The Eternal Song, Part Thirteen: Pilgrim

Awiyan had picked dandelion greens all morning in the foothills of the mountain, just above the fog line where the rainforest ended. The gentle slopes, sunlight, and colorful spring flowers almost made Awiyan forget her aching jaw. She had been grinding her teeth every night in her sleep, Wiilu had told her, despite the calming herbs.

The ache returned in full force when Awiyan descended into the fog once more, carrying a full sack of greens. She plonked it down in a corner of her hut, next to a jar of dried mushrooms. Not much was left of the mushrooms, Awiyan knew. She opened the jar and ate the last small handful. That, along with the dandelion greens that she had eaten while picking, was her lunch. Chewing the mushrooms left her jaw feeling worse.

Why couldn’t the villagers have built their new huts in the sunny foothills? Awiyan already knew the answer: Because the fog kept them out of the settlers’ view. Without it, they would be visible, and thus a target. Eldest Grandmother had made a wise choice to stay hidden in the forest, where the clouds rarely lifted. The long spasms of coughing that now wracked Eldest Grandmother’s frail body made clear that this choice would be a fatal one for her. Awiyan, having so recently become the youngest of the Grandmothers, felt keenly the loss of the wisdom and compassion on which she relied for guidance.

Riadne came through the fog, a tall gaunt figure in her goatskin cloak and boots, on her way to the mountain temple where she spent every afternoon. She was carrying flowers for the altar, pale orchids that she had gathered from the dark recesses of the forest.

Although the women of the tribe were always welcome to go along, Awiyan had never visited the new temple. She could find no reason to make such a pilgrimage, now that she no longer saw visions of the Gods in her dreams, but only images of loss and absence. So she was as much taken by surprise as Riadne when, driven by a sudden impulse that she did not understand, she demanded of the younger woman, “Take me with you!”

Snatching up a shawl for warmth on the mountain’s heights, Awiyan followed the muddy trail that led out of the forest. After walking through the hills where she had gathered dandelion greens that morning, Awiyan found herself on unfamiliar stony ground where little but pines grew. High, thin clouds dotted the sky. The wind whistled through narrow ravines. Awiyan clutched her shawl tightly around her shoulders. She could see no path now, but Riadne continued on with a steady stride.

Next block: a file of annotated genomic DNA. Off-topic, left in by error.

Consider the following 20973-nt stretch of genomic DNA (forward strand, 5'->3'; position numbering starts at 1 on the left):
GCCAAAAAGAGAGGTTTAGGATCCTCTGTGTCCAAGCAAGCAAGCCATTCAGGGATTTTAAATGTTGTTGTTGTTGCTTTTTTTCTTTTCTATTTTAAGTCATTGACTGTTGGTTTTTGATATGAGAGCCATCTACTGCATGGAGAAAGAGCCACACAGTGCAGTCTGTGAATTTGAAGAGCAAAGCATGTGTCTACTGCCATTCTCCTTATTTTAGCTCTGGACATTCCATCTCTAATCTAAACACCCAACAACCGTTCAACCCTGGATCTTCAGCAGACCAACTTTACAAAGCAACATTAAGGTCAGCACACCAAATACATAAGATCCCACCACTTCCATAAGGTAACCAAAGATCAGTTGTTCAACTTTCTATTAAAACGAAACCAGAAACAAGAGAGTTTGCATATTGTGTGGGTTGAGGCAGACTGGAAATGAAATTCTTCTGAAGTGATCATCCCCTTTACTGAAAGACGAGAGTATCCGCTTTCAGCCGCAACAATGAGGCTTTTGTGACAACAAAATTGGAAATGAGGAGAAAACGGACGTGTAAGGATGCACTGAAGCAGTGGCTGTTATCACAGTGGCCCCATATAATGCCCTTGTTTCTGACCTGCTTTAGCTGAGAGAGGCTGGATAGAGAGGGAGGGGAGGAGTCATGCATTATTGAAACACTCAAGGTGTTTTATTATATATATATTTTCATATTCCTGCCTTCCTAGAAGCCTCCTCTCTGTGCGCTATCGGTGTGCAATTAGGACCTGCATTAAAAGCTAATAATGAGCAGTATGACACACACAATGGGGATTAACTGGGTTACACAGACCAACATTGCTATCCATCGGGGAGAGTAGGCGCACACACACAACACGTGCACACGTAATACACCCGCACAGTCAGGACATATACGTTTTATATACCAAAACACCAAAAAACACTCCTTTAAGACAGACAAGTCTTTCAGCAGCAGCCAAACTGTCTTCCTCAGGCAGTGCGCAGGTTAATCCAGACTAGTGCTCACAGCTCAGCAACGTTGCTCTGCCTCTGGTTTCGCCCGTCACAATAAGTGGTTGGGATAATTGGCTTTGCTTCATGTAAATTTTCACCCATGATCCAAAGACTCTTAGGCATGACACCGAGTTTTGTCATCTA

Upon reaching the temple, Awiyan almost walked past it, so well concealed was the entrance. When Riadne suddenly disappeared from view, it took Awiyan a moment to realize that there was a path behind the pines that hugged the sheer rock face. She followed Riadne through the hidden doorway and glanced from one side of the cave to the other, feeling out of place and wondering why she was there. The simple scenes of village life that Riadne had painted on the urns looked like something out of a dream, distant and unreachable.

Riadne went up to the altar, which was just starting to brighten as sunlight touched the crystal above it. She placed the orchids on both sides of the pedestal where the Goddess statue stood. The base of the altar had been shaped roughly into a semicircle. A hammer and chisel resting against the left side of the altar showed what Riadne had been doing the day before.

Today the young priestess had given herself a quieter task, as she sat cross-legged on the straw mat beside the doorway and started to paint an urn. Awiyan, left to her own devices, breathed in the fragrance of the orchids as she knelt before the altar. So many times she had sought answers in just this way, going humbly into the temple and asking the Earth Mother for guidance.